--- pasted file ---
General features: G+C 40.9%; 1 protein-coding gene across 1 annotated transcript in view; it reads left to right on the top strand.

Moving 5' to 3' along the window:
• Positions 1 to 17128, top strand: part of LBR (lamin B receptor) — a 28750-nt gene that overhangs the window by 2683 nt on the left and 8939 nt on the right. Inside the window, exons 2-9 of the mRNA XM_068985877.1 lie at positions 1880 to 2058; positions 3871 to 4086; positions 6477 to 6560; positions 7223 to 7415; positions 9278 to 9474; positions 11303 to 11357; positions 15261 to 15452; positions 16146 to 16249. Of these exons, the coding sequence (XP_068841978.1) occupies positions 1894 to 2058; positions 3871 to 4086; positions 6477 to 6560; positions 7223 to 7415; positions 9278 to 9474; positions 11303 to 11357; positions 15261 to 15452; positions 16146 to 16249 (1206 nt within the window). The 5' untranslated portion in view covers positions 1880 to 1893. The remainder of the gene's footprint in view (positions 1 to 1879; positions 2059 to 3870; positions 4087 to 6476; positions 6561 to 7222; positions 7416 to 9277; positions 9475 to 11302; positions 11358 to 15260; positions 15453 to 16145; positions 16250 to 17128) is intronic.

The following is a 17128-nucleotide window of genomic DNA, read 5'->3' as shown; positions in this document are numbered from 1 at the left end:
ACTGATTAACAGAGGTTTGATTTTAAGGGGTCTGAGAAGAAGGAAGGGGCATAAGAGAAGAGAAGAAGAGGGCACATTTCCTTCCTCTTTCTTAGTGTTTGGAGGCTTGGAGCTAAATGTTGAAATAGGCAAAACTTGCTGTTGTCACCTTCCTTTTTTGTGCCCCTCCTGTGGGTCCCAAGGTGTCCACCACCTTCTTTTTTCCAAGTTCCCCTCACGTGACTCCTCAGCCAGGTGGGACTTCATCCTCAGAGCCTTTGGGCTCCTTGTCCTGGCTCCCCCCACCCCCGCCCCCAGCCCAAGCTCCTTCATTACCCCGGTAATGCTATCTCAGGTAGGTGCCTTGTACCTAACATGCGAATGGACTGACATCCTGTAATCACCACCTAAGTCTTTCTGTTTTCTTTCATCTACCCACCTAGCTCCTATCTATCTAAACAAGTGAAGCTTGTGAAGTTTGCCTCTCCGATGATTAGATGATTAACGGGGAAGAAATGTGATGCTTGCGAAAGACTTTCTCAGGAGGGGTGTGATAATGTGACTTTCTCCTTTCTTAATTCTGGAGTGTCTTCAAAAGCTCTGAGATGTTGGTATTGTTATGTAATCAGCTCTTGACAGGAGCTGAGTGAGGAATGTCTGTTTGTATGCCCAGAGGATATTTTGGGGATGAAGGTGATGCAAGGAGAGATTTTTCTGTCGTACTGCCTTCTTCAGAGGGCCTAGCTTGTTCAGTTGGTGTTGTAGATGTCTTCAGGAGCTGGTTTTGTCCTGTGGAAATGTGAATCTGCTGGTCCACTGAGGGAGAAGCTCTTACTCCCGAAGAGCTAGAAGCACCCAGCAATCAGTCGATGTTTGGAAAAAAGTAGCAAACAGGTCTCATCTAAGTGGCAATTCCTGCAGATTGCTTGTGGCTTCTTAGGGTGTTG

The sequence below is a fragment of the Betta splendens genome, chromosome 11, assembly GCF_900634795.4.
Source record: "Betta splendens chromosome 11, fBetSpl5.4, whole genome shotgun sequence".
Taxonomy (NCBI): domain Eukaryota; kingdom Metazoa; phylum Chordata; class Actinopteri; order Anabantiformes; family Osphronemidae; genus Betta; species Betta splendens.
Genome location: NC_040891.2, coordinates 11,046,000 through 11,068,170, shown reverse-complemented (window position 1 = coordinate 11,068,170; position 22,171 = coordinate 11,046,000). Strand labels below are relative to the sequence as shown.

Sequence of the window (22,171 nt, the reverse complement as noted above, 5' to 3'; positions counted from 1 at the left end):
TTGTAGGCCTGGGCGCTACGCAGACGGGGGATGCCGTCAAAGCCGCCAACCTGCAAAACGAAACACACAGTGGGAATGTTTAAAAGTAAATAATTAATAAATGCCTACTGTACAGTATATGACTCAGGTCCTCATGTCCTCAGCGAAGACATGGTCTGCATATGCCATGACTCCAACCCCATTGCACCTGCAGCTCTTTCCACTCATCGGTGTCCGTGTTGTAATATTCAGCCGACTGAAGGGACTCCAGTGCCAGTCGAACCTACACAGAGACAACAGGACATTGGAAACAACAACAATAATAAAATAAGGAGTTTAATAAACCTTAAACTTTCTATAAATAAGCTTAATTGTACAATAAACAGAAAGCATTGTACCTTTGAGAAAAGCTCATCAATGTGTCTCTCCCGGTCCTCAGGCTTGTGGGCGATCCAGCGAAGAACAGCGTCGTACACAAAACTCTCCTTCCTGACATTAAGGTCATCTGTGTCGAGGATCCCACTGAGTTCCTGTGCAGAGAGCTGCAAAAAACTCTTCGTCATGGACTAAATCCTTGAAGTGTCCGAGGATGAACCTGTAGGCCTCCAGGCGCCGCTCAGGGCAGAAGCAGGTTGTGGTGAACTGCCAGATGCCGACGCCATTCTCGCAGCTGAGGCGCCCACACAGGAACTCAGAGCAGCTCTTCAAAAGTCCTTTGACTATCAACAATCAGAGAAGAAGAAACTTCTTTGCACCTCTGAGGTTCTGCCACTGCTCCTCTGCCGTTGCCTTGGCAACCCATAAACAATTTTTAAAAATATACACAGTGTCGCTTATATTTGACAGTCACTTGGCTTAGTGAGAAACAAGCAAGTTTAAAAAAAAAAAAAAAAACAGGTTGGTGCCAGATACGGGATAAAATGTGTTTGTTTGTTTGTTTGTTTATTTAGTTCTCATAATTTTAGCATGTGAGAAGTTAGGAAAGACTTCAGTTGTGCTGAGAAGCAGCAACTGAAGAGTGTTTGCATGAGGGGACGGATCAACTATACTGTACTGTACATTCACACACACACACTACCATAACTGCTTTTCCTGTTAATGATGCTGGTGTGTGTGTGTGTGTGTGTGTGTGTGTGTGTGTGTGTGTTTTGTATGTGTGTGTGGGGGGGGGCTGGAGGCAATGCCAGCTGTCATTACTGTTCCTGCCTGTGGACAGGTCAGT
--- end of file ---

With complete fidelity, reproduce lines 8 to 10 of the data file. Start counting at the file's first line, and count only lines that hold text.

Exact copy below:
Taxonomy (NCBI): domain Eukaryota; kingdom Metazoa; phylum Chordata; class Actinopteri; order Anabantiformes; family Osphronemidae; genus Betta; species Betta splendens.
Genome location: NC_040891.2, coordinates 11,046,000 through 11,068,170, shown reverse-complemented (window position 1 = coordinate 11,068,170; position 22,171 = coordinate 11,046,000). Strand labels below are relative to the sequence as shown.

Sequence of the window (22,171 nt, the reverse complement as noted above, 5' to 3'; positions counted from 1 at the left end):